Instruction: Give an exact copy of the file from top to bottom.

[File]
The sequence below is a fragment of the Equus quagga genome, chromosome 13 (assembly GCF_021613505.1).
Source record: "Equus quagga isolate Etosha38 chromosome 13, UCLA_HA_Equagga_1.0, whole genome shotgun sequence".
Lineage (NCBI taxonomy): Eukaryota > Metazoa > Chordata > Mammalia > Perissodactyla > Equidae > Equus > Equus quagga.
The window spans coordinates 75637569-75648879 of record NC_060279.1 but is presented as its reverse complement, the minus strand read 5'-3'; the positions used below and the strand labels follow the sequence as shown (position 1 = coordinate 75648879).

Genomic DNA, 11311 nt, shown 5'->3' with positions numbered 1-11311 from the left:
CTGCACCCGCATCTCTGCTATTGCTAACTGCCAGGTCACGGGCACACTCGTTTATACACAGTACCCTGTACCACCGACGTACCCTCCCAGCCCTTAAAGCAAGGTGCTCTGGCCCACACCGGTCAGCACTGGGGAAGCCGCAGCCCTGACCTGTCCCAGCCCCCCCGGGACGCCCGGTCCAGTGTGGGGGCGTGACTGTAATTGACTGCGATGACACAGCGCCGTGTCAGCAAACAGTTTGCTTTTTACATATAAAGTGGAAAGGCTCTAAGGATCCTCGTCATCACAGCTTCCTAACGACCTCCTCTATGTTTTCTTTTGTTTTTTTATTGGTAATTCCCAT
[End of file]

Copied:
The sequence below is a fragment of the Equus quagga genome, chromosome 13 (assembly GCF_021613505.1).
Source record: "Equus quagga isolate Etosha38 chromosome 13, UCLA_HA_Equagga_1.0, whole genome shotgun sequence".
Lineage (NCBI taxonomy): Eukaryota > Metazoa > Chordata > Mammalia > Perissodactyla > Equidae > Equus > Equus quagga.
The window spans coordinates 75637569-75648879 of record NC_060279.1 but is presented as its reverse complement, the minus strand read 5'-3'; the positions used below and the strand labels follow the sequence as shown (position 1 = coordinate 75648879).

Genomic DNA, 11311 nt, shown 5'->3' with positions numbered 1-11311 from the left:
CTGCACCCGCATCTCTGCTATTGCTAACTGCCAGGTCACGGGCACACTCGTTTATACACAGTACCCTGTACCACCGACGTACCCTCCCAGCCCTTAAAGCAAGGTGCTCTGGCCCACACCGGTCAGCACTGGGGAAGCCGCAGCCCTGACCTGTCCCAGCCCCCCCGGGACGCCCGGTCCAGTGTGGGGGCGTGACTGTAATTGACTGCGATGACACAGCGCCGTGTCAGCAAACAGTTTGCTTTTTACATATAAAGTGGAAAGGCTCTAAGGATCCTCGTCATCACAGCTTCCTAACGACCTCCTCTATGTTTTCTTTTGTTTTTTTATTGGTAATTCCCAT